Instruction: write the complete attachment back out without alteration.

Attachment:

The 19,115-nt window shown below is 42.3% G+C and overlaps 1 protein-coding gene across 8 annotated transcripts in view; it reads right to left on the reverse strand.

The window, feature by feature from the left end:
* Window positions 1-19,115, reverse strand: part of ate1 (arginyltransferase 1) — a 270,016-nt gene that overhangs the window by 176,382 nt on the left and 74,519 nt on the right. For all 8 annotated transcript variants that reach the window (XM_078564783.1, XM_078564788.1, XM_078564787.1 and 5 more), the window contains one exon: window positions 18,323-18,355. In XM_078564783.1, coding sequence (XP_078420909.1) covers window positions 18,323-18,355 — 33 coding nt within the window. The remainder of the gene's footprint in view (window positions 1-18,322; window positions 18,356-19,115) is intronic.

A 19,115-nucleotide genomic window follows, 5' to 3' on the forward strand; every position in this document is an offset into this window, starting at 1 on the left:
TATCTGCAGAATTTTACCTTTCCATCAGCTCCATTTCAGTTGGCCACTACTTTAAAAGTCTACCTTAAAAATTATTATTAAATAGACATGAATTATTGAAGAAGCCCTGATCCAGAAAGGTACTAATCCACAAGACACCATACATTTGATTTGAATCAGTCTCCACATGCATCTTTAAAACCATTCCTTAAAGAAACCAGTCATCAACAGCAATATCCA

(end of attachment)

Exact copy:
The 19,115-nt window shown below is 42.3% G+C and overlaps 1 protein-coding gene across 8 annotated transcripts in view; it reads right to left on the reverse strand.

The window, feature by feature from the left end:
* Window positions 1-19,115, reverse strand: part of ate1 (arginyltransferase 1) — a 270,016-nt gene that overhangs the window by 176,382 nt on the left and 74,519 nt on the right. For all 8 annotated transcript variants that reach the window (XM_078564783.1, XM_078564788.1, XM_078564787.1 and 5 more), the window contains one exon: window positions 18,323-18,355. In XM_078564783.1, coding sequence (XP_078420909.1) covers window positions 18,323-18,355 — 33 coding nt within the window. The remainder of the gene's footprint in view (window positions 1-18,322; window positions 18,356-19,115) is intronic.

A 19,115-nucleotide genomic window follows, 5' to 3' on the forward strand; every position in this document is an offset into this window, starting at 1 on the left:
TATCTGCAGAATTTTACCTTTCCATCAGCTCCATTTCAGTTGGCCACTACTTTAAAAGTCTACCTTAAAAATTATTATTAAATAGACATGAATTATTGAAGAAGCCCTGATCCAGAAAGGTACTAATCCACAAGACACCATACATTTGATTTGAATCAGTCTCCACATGCATCTTTAAAACCATTCCTTAAAGAAACCAGTCATCAACAGCAATATCCA